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Kindness is the language which the deaf can hear and the blind can see. More

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Author: Lehanne Allen

Illustrator: Gary McDaniels

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Publisher: Llumina Kids, an Imprint of Llumina Publishing,

Material: paperback

Summary: Riley Socks has cancer. She had surgery on her leg to remove the cancer when she was 18 months old and had to wear a sock over her shin for years until it fully healed. This is her story about keeping a positive attitude and not letting the cancer keep her from living her life, from having a good time. Riley inspires a cheerful, positive attitude and upbeat spirit in a time of potentially great amounts of physical and emotional pain. Riley Socks is a picture book rhyme based on a real story: a little girl who had cancer, fought it and won!

Type of Reading: playtime reading, read aloud book, learning to read

Recommended Age: read together: 3 to 8; read yourself: 7 to 9

Interest Level: 4 to 8

Reading Level: 2.2

Age of Child: Read with two children ages 3 and 5.

Young Reader Reaction: My 5-year-old I think understood it some, but we don’t have much context in our lives to relate to it. My 3 year old enjoyed listening to the story, but the story had no significant meaning for him. They both enjoyed the story, but I think ages 5-7 are best suited to understand and discuss what is going on. I was happy to see my children trying to discuss this book.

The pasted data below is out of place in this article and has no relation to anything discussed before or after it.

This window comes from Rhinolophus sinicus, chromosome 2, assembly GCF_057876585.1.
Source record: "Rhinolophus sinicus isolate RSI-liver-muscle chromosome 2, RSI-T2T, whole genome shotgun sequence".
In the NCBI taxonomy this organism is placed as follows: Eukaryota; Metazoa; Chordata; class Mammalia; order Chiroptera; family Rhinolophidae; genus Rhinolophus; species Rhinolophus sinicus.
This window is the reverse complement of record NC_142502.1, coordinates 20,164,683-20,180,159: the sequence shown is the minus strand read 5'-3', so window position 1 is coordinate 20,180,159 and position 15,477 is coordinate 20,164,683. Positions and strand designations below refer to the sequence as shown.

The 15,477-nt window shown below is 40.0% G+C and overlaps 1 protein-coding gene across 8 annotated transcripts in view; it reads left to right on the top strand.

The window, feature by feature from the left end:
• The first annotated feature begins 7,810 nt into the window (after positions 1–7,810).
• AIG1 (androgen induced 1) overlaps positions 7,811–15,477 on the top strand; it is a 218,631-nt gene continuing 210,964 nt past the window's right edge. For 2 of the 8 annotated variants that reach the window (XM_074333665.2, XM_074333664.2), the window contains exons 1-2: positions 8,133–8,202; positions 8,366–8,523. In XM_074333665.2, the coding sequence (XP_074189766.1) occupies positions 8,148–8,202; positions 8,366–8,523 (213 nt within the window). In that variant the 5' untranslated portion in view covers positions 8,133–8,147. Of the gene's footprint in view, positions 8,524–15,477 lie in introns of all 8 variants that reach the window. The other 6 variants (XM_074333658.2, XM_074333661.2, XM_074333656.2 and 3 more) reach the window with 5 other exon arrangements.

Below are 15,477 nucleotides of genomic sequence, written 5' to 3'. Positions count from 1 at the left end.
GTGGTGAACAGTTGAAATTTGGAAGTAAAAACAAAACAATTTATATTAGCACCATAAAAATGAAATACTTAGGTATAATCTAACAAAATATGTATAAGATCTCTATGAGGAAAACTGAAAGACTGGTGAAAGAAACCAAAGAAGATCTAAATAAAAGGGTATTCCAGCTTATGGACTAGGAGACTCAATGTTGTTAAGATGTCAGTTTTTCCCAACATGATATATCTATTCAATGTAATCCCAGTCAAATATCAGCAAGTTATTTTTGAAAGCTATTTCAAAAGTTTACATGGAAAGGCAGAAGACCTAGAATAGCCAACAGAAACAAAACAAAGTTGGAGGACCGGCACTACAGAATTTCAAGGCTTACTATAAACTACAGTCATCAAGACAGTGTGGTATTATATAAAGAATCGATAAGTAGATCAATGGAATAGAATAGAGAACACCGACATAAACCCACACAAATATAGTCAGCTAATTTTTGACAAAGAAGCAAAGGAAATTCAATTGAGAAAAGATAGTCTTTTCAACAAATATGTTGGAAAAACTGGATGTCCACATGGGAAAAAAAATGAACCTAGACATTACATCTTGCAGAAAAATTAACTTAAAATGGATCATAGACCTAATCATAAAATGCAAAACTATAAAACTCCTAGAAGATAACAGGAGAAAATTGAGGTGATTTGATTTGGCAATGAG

Adult Reader Reaction: I thought the book was a great starting point for talking about medical issues and disabilities. If there is ANYONE in your life who is dealing with a difficult medical issue, this is a very positive, non-scary way of opening the subject for discussion. Riley is depicted as a real trooper, and her positive attitude shows her healing and getting back to a full and normal life. She is VERY cute (illustrations and her real picture at the end!), and you are bound to fall head over heels in love with her spirit!

Pros: It’s a great book for children dealing with major medical issues, their siblings, their peers/schoolmates, and, perhaps, even parents. It has darling illustrations, and is a helpful tool for starting a discussion about medical treatments, not to mention a positive message.

Cons: None.

Borrow or Buy: Borrow or buy. Buy it and pass around when the subject needs to be addressed. It would be great for a classroom, a hospital or doctor’s office, as a gift to a patient (child) undergoing cancer treatment, brownie troop/cub scout troop. Best when the children have a context such as a known peer or in the context of a lesson.


Educational Themes: In addition to talking about Riley's story, you can talk about compassion and understanding for children with scars, bandages, or other medical devices. Or the disabled. The message of perseverance and keeping an upbeat spirit, and seeing a light at the end of a tunnel can be reinforced in a number of ways, too.

Notes: The author donated a copy of this book knowing that we would consider it for review and provide an independent, unbiased profile. This book will be given to a nonprofit to help readers in need.

Literary Categories: Fiction - picture book, biography, health, illness, rhyme, life lessons

Date(s) Reviewed: September 2010

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